Wednesday, August 19, 2009

Braunschweig, Germany 12.7.09: Apple Trees in Church, Shopping Malls in Manor Houses

The flea market yesterday: in addition to booths selling defunct dolls and pictures of decrepit Victorian (what’s the German equivalent to that term, I wonder?) ancestors, there were food vendors—Turkish (as always), Indian, Dutch (fried doughnuts), seafood and sandwiches made from fish from the North Sea, pea soup, and so forth. It was a pleasant morning, picking among the alluring detritus, much of it different from what one might find in an American flea market, smelling the alluring (and sometimes disgusting) smells from the food vendors, all in a circle outside that looked like some sort of race track.

In the afternoon, Mareille took us and her grandson Christoph, who arrived at 3 on the train from Münster, to an old schloss in the inner city, which was destroyed along with everything else in the bombing of World War II. It’s in a grand neo-classical style, with Ionic columns and imposing civic statuary.

Only the outside has been restored. Inside is a shopping mall that was teeming with people on a rainy, cold Saturday afternoon. Amazing, the extent to which Germans seem mad for American culture. The mall could have been anywhere USA, with its Toys R Us and Starbucks. Racks and racks of clothes in each clothing store, with English slogans inscribed on all the shirts.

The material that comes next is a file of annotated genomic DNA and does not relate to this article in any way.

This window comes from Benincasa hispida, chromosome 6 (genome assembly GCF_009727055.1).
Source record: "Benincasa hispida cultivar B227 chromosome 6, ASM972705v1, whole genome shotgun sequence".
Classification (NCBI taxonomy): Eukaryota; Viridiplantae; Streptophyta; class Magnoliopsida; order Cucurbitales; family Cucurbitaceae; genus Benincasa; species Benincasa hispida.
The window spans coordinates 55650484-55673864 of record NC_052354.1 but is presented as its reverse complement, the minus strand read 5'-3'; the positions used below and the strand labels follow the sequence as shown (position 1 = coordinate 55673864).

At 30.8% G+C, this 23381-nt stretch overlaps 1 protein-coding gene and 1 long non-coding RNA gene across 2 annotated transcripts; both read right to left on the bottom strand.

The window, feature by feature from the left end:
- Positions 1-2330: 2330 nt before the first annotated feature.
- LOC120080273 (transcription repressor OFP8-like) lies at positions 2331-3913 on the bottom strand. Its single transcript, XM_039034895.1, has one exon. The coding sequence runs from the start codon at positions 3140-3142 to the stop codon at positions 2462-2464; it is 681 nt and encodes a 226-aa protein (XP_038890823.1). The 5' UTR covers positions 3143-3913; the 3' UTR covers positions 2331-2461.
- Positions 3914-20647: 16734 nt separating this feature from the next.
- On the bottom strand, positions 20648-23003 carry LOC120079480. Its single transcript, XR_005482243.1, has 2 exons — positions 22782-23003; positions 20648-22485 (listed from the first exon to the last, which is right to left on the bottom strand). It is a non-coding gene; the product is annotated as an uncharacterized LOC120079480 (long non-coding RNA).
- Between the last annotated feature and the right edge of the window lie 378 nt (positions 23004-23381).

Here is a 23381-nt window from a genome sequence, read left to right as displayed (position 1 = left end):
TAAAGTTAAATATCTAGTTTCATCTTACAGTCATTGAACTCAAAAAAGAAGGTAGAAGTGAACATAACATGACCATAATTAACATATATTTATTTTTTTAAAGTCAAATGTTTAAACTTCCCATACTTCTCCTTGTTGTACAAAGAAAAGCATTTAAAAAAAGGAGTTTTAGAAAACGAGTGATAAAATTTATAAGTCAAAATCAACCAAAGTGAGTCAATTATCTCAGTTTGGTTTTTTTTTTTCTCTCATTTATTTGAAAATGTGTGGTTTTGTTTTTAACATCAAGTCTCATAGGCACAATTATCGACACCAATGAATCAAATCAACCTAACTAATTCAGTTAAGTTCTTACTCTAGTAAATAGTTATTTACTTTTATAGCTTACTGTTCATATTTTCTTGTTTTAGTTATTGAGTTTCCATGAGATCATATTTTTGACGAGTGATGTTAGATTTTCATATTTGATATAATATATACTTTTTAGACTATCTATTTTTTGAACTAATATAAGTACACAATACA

Then on to the Dom to see the beautiful old Imervard crucifix. There we found a surprise, an exhibit of garden plants—inside the cathedral—known to have been in the garden of Kaiser Otto IV.

Everything was done with typical German thoroughness, and was astonishing. Down the far aisles of either side of the church, apple trees—real ones—with fallen apples in the grass beneath them, grapes and vines and wine-making accountrements, gardens of herbs and flowers, squares of vegetables, implements for cutting cabbage into kraut, potted orange trees, displays of spices.

It was wonderful to find a garden inside a stony, cold cathedral that would otherwise be empty. And it brought people into a “sacred” space they might otherwise avoid, precisely because it is stony and empty, like almost any other cathedral anywhere in the world.

A garden in the church: the very fact that the idea is so astonishing is in itself astonishing. Perhaps every church ought to have wild or cultivated spaces inside for nature, and walls permeable to the natural and human world around the church.

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